Creating a “National” Church: The De-Judaization of Protestantism and the Holocaust




McClenagan, Elizabeth

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While the majority of German Protestant churches were silent in response to the persecution of the Jews in Nazi Germany, the Deutsche Christen or German Christian movement enthusiastically supported the Nazi regime’s goals and was actively involved in efforts to extract “Jewish” elements from Protestantism in an effort to create a “pure” German religion. Many scholars view the radical form of Protestantism expressed by this group as a by-product of Nazism. However, I argue that ideas promoting the de-Judaization of Protestantism were already existent within Protestant theology and that Hitler’s rise to power merely provided the opportunity for these ideas to come to fruition. I examine this topic by analyzing nationalistic and anti-Jewish ideas in German Protestant theological texts during the early twentieth century, focusing on how these ideas informed the later de-Judaization of certain churches between 1932 and 1945 under the German Christian movement, which included actions like eliminating the Old Testament from the Protestant Bible and refusing to recognize Jewish conversion to Christianity. I approach this topic by situating my analysis of several key Protestant theological texts within broader scholarly discussions about the position of the churches towards the Jews in Weimar and Nazi Germany.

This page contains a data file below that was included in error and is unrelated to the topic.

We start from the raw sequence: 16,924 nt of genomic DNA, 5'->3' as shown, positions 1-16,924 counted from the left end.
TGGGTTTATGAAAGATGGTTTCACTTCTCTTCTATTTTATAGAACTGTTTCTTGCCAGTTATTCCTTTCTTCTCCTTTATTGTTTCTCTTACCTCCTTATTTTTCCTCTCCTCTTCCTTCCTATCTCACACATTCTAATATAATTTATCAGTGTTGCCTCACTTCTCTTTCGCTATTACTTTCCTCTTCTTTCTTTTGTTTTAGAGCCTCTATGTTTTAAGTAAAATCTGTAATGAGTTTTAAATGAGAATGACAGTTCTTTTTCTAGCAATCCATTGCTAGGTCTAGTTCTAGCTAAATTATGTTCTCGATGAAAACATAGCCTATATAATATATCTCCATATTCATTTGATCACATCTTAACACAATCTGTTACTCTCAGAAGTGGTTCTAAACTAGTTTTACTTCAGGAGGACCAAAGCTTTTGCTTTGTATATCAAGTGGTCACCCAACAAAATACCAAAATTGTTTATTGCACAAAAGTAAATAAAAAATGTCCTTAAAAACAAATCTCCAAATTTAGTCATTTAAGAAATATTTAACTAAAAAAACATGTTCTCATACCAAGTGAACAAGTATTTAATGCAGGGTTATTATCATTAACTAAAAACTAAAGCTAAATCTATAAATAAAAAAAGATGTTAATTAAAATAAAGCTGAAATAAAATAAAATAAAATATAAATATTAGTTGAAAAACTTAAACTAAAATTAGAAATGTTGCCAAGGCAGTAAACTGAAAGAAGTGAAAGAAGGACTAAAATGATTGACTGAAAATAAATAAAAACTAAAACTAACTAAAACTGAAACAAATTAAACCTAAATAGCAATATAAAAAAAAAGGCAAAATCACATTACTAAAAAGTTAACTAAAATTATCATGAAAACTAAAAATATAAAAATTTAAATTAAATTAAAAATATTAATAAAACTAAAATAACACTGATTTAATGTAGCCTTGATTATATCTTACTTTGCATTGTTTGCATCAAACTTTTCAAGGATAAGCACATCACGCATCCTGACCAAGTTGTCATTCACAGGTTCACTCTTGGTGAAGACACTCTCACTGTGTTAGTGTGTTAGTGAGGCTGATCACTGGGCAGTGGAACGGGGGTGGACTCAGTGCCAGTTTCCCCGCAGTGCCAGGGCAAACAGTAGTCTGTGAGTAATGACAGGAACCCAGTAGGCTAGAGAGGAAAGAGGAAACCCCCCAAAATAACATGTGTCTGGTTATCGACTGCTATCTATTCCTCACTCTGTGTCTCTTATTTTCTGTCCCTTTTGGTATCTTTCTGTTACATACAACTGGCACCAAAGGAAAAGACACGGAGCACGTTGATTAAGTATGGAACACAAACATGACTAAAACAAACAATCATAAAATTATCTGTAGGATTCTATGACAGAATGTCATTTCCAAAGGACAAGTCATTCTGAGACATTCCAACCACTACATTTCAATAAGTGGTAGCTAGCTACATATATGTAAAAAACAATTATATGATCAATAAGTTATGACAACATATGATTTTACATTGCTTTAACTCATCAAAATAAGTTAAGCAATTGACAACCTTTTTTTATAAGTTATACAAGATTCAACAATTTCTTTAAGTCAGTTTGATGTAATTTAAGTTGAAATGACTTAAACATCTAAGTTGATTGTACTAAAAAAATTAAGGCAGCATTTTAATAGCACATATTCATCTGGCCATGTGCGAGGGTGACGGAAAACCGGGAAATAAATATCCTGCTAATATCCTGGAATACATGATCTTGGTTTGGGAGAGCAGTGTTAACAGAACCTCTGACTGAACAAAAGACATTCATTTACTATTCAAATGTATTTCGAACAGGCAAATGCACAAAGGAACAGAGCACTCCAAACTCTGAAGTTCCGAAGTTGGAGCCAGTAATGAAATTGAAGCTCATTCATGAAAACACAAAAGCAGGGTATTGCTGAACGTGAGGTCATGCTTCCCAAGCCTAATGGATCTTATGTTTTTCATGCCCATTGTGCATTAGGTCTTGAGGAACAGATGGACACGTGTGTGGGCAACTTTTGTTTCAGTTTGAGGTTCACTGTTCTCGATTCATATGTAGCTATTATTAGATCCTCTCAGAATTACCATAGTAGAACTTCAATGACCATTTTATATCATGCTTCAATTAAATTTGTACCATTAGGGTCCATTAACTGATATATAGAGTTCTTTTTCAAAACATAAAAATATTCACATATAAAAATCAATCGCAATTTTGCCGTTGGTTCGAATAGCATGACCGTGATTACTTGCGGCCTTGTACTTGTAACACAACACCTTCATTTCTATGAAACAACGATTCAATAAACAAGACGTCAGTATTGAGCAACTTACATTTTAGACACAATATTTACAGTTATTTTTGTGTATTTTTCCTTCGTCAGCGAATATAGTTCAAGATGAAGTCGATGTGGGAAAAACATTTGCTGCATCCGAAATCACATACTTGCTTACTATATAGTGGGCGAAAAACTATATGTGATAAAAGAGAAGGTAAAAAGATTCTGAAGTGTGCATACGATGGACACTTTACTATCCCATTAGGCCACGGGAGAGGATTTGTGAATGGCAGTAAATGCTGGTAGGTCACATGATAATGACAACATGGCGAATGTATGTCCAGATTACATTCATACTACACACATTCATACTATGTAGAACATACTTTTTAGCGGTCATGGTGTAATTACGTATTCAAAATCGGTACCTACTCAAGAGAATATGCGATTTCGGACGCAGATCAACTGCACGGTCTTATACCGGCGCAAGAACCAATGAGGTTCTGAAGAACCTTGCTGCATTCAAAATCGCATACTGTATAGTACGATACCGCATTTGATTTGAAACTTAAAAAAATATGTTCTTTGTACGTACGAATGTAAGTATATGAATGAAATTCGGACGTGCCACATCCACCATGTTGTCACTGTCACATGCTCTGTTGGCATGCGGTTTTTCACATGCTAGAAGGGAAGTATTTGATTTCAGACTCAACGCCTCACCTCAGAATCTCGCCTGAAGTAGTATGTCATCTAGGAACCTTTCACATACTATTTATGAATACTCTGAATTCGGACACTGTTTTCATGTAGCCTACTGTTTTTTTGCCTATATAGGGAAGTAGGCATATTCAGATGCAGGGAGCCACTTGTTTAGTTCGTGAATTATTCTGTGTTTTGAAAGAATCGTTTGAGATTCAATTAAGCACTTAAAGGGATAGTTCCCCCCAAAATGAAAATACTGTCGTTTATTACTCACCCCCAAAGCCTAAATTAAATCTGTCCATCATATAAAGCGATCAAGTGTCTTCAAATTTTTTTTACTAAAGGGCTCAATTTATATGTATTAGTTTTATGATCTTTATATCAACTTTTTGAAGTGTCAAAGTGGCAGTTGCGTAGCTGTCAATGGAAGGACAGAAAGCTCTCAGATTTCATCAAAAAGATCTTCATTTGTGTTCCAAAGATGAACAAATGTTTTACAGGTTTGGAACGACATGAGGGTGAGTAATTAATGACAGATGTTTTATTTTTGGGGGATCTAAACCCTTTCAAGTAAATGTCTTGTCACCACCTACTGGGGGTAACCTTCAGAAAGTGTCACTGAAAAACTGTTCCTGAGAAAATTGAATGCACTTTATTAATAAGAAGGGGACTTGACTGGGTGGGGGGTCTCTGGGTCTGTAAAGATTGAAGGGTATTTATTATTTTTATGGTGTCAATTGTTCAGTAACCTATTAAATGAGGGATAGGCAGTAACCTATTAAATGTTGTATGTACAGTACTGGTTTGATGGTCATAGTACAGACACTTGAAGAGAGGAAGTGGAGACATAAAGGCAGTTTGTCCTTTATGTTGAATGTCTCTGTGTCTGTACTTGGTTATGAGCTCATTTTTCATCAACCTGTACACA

antisemitism, anti-Judaism, Holocaust, Jewish-Christian relations, Protestantism, theology